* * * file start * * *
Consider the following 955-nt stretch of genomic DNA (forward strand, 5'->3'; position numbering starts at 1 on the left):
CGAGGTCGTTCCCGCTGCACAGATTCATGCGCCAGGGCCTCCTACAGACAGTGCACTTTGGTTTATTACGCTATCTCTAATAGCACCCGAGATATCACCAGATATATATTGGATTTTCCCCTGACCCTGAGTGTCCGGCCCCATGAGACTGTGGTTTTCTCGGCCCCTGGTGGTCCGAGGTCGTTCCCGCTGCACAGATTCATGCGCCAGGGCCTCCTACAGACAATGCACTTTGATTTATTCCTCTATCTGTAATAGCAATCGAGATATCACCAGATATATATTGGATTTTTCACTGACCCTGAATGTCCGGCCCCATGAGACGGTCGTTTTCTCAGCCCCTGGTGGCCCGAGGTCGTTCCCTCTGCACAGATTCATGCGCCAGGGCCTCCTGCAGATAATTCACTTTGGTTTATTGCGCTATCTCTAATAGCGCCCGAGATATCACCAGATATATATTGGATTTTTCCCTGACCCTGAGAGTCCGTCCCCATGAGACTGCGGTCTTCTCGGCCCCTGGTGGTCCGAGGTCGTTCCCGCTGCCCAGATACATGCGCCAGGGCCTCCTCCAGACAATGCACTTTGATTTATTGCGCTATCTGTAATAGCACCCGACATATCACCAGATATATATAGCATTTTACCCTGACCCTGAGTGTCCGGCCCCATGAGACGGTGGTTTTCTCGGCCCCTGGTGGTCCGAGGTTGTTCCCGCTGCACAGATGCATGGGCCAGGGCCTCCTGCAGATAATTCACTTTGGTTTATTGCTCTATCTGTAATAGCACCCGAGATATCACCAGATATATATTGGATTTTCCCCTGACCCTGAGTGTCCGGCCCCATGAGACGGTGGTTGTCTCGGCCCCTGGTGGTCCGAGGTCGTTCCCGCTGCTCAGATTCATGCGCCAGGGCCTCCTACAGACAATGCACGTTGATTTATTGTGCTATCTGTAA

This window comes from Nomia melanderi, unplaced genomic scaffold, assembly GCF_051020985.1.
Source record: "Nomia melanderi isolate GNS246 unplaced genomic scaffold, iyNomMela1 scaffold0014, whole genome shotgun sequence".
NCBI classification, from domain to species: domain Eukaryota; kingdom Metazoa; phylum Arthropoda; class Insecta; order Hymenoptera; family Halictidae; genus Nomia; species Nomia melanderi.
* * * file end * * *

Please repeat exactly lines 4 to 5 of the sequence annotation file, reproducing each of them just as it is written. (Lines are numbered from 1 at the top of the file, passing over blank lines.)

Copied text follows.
Source record: "Nomia melanderi isolate GNS246 unplaced genomic scaffold, iyNomMela1 scaffold0014, whole genome shotgun sequence".
NCBI classification, from domain to species: domain Eukaryota; kingdom Metazoa; phylum Arthropoda; class Insecta; order Hymenoptera; family Halictidae; genus Nomia; species Nomia melanderi.